Video US, Cambodian Navies Pair Up in Gulf of Thailand

The U.S. Navy has deployed one of its newest and most advanced ships to Cambodia to conduct joint training drills in the Gulf of Thailand. Riding hull-to-hull with Cambodian ships, the seamen of the USS Fort Worth are executing joint-training drills that will help build relations in Southeast Asia. David Boyle reports for VOA from Preah Sihanouk province.

Video Americans Sharpen Focus on Terrorism

Washington will be quieter than usual this week due to the Thanksgiving holiday, even as Americans across the nation register heightened concerns over possible terrorist threats. VOA’s Michael Bowman reports new polling data from ABC News and the Washington Post newspaper show an electorate increasingly focused on security issues after the deadly Islamic State attacks in Paris.

Video World Leaders Head to Paris for Climate Deal

Heads of state from nearly 80 countries are heading to Paris (November 30-December 11) to craft a global climate change agreement. The new accord will replace the Kyoto Protocol on Climate Change that expired in 2012.

Video Uncertain Future for Syrian Refugee Resettlement in Illinois

For the trickle of Syrian refugees finding new homes in the Midwest city of Chicago, the call to end resettlement in many U.S. states is adding another dimension to their long journey fleeing war. Organizations working to help them integrate say the backlash since the Paris attacks is both harming and helping their efforts to provide refugees sanctuary. VOA's Kane Farabaugh reports.

Video Creating Physical Virtual Reality With Tiny Drones

As many computer gamers know, virtual reality is a three-dimensional picture, projected inside special googles. It can fool your brain into thinking the computer world is the real world. But If you try to touch it, it’s not there. Now Canadian researchers say it may be possible to create a physical virtual reality using tiny drones. VOA’s George Putic reports.

Video New American Indian Village Takes Visitors Back in Time

There is precious little opportunity to experience what life was like in the United States before its colonization by European settlers. Now, an American Indian village built in a park outside Washington is taking visitors back in time to experience the way of life of America's indigenous people. Carol Pearson narrates this report from VOA's June Soh.

Video Even With Hometown Liberated, Yazidi Refugees Fear Return

While the northern Iraqi town of Sinjar has been liberated from Islamic State forces, it's not clear whether Yazidi residents who fled the militants will now return home. VOA’s Mahmut Bozarslan talked with Yazidis, a religious and ethnic minority, at a Turkish refugee camp in Diyarbakır. Robert Raffaele narrates his report.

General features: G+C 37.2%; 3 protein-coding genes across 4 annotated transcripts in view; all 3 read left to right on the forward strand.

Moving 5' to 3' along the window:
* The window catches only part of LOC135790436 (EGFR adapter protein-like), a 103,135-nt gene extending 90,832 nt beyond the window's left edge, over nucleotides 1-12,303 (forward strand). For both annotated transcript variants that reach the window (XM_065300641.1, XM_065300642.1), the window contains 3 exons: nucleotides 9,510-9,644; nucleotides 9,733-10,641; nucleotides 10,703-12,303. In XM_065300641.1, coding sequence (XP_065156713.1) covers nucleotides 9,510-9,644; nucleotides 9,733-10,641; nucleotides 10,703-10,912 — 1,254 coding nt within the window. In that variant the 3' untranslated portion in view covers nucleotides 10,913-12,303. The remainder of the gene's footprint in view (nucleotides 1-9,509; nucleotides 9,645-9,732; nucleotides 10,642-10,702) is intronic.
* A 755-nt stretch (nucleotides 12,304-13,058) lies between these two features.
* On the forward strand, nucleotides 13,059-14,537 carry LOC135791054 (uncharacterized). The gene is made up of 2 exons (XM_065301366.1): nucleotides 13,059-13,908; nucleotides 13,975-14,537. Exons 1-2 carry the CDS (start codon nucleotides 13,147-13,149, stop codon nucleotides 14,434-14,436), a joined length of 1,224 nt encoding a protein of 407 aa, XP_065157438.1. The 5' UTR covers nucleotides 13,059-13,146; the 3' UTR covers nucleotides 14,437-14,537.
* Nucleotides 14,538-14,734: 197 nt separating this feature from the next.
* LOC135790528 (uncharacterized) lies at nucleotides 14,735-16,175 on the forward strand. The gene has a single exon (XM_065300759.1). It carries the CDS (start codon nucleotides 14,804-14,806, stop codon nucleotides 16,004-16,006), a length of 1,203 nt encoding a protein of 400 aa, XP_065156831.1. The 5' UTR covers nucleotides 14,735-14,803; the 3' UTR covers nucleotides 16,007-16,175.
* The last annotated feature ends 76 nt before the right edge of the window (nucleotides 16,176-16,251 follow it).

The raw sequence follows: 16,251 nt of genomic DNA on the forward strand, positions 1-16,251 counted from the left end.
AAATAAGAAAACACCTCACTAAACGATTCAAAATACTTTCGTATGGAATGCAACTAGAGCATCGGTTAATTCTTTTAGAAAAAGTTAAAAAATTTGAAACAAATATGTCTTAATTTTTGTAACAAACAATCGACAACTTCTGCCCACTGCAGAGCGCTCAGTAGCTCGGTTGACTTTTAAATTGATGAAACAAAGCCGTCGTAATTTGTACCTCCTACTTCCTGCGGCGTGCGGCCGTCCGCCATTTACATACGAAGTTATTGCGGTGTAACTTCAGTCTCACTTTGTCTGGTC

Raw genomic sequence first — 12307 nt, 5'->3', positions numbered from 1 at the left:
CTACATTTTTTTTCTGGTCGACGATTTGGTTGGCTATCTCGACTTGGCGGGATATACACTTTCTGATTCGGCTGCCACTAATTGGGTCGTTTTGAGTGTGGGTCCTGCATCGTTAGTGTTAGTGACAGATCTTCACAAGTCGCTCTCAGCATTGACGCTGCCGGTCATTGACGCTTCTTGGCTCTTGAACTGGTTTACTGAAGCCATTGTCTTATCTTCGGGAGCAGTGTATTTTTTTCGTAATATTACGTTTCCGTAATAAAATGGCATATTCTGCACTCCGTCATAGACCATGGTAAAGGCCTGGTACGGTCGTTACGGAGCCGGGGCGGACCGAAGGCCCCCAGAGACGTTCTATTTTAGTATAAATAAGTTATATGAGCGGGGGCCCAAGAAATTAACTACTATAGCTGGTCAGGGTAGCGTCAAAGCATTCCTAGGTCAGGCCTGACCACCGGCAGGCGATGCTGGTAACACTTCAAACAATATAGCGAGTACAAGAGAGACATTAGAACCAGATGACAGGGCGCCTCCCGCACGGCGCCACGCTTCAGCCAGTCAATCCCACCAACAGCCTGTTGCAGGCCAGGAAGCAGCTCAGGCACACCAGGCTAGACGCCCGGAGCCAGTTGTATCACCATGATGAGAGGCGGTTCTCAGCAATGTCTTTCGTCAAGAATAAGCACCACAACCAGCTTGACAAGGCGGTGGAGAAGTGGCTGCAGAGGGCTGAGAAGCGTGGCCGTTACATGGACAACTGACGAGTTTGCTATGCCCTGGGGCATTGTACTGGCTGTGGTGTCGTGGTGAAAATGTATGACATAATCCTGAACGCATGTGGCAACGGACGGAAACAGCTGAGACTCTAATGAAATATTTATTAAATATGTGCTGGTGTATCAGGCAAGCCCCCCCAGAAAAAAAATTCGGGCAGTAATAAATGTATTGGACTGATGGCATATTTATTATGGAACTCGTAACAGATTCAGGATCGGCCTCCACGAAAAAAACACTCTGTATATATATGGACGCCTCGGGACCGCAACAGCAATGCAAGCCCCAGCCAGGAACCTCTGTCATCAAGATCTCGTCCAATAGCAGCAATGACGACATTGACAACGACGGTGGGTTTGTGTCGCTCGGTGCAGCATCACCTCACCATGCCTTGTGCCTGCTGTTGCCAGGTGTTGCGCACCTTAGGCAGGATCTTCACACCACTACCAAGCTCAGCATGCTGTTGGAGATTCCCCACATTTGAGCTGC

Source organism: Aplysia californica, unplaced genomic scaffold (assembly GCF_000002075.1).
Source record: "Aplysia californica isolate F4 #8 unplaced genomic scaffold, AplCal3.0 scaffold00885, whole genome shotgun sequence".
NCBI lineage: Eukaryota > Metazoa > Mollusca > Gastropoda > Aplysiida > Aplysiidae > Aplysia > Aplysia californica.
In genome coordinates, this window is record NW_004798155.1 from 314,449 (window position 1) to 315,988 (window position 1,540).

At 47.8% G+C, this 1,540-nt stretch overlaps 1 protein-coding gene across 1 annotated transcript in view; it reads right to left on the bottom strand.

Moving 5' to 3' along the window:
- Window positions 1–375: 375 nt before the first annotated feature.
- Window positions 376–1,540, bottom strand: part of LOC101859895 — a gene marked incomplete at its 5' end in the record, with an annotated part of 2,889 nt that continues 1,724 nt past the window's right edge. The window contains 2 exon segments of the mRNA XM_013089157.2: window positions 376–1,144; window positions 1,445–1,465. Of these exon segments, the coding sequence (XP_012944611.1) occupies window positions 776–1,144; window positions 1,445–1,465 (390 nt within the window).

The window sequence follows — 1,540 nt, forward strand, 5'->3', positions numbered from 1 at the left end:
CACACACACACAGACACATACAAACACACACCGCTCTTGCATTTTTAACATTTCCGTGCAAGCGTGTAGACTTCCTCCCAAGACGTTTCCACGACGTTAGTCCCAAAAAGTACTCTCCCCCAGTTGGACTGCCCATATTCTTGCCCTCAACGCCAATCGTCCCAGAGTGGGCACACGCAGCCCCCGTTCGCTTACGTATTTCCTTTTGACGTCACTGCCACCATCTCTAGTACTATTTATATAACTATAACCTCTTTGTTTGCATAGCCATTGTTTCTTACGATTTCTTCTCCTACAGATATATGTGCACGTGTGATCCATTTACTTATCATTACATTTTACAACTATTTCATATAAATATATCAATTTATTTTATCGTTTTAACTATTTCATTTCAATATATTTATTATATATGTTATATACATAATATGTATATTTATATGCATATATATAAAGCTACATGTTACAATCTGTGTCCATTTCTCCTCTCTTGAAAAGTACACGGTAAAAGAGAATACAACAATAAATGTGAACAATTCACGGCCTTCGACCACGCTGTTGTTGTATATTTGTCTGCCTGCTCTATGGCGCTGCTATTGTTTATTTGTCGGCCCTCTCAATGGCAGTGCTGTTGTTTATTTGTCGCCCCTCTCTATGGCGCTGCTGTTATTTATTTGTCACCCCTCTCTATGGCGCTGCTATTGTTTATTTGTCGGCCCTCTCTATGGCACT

Video Nairobi Tailors Make Pope Francis’ Vestments

To ensure the pope is properly attired during his visit, the Kenya Conference of Catholic Bishops asked the Dolly Craft Sewing Project in the Nairobi slum of Kangemi to make the pope's vestments, the garments he will wear during the various ceremonies. Jill Craig reports.

Video Cross-Border Terrorism Puts Europe’s Passport-Free Travel in Doubt

The fallout from the Islamic State terror attacks in Paris has put the future of Europe’s passport-free travel area, known as the "Schengen Zone," in doubt. Several of the perpetrators were known to intelligence agencies, but were not intercepted. Henry Ridgwell reports from London European ministers are to hold an emergency meeting Friday in Brussels to look at ways of improving security.

Video El Niño Brings Unexpected Fish From Mexico to California

Fish in an unexpected spectrum of sizes, shapes and colors are moving north, through El Niño's warm currents from Mexican waters to the Pacific Ocean off California’s coast. El Nino is the periodic warming of the eastern and central Pacific Ocean. As Faiza Elmasry tells us, this phenomenon thrills scientists and gives anglers the chance of a once-in-a-lifetime big catch. Faith Lapidus narrates.

Video Terrorism in Many Forms Continues to Plague Africa

While the world's attention is on Paris in the wake of Friday night's deadly attacks, terrorism from various sides remains a looming threat in many African countries. Nigerian cities have been targeted this week by attacks many believe were staged by the violent Islamist group Boko Haram. In addition, residents in many regions are forced to flee their homes as they are terrorized by armed militias. Zlatica Hoke reports.

Video Study: Underage Marriage Rate Higher for Females in Pakistan

While attitudes about the societal role of females in Pakistan are evolving, research by child advocacy group Plan International suggests that underage marriage of girls remains a particularly big issue in the country. VOA’s Ayesha Tanzeem reports how such marriages leads to further social problems.

VOA Blogs